The trial of two ex-ministers for serious corruption charges begins today.
Former Minister of Industry Mohamed Benmeradi and former Minister for Privatisation and Investment Promotion, Abdelhamid Temmar, stand accused of multiple offences, including granting privileges and credits, squandering public finances and exploiting public positions for personal financial gain.
Over the previous decade many prominent civilian and military officials have been imprisoned on corruption charges, not least ex-prime mninisters, former chief advisors and previous intelligence chiefs.
However, corruption in Algeria continues to worsen. Often arrests are used to settle political scores rather than address the issue head on. Algeria’s corruption ranking has fallen to 116th, from 88th in 2015. As well as hampering economic progress, this is one of the leading impediments to national stability, security and social development.
The government has commissioned multiple anti-corruption agencies. However, malfeasance will continue so long as ineffective anti-corruption laws, limited judicial independence and oversized bureaucracies remain.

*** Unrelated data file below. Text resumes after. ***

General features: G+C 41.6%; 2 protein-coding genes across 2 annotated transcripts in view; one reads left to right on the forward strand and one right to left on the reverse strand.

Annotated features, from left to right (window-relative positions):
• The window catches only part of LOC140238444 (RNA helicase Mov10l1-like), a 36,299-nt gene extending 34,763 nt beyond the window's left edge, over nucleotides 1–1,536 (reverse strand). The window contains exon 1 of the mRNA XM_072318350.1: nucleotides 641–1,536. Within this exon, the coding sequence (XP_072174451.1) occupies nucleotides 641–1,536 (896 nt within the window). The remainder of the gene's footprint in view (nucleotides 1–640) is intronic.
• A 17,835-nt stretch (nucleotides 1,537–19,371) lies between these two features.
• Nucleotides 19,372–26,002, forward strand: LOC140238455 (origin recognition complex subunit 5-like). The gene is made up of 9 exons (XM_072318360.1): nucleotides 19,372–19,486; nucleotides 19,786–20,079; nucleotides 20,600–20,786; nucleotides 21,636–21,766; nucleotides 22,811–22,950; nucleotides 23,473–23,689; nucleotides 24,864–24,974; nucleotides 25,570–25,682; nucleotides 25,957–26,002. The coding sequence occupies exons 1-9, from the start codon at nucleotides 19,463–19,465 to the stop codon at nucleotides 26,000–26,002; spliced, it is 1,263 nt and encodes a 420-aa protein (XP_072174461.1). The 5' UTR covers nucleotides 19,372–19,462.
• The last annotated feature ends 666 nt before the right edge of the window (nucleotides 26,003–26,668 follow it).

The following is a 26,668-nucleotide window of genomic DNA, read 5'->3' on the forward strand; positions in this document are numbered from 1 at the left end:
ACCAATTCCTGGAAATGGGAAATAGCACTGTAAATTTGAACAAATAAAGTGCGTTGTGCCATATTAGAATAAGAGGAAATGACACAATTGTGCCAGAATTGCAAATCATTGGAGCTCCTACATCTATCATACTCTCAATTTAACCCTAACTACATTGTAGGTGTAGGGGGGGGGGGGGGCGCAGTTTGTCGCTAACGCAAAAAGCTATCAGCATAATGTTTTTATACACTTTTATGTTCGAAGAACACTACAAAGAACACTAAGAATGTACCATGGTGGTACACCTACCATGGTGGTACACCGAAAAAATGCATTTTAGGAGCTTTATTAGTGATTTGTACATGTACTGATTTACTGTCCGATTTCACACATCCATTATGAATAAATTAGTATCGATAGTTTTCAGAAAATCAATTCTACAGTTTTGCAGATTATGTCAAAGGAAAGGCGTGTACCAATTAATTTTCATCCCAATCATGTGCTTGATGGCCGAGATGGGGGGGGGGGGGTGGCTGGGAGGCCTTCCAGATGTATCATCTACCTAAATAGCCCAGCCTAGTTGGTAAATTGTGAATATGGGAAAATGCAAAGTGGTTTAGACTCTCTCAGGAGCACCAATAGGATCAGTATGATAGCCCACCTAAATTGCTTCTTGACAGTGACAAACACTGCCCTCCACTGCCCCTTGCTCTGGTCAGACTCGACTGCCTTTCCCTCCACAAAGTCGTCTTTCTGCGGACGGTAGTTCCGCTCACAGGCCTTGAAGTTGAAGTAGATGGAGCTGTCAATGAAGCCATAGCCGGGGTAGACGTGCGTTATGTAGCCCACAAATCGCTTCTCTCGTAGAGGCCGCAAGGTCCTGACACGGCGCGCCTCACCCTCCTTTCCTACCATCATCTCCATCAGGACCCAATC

Algeria should first focus on strengthening access-to-information legislation. The 2020 constitutional revision supposedly addressed this, but in practice decision-making processes are opaque and rules rarely enforced.
Furthermore, legal reform alone will not eradicate corruption. More political will is required to bring about an independent judiciary, strengthen parliamentary processes and increase transparency. Those in power must cease from using corruption campaigns to settle personal vendettas and focus on empowering independent agencies and furthering transparency if corruption is to be brought to heel.
Rory is an Analyst that writes for the Daily Brief..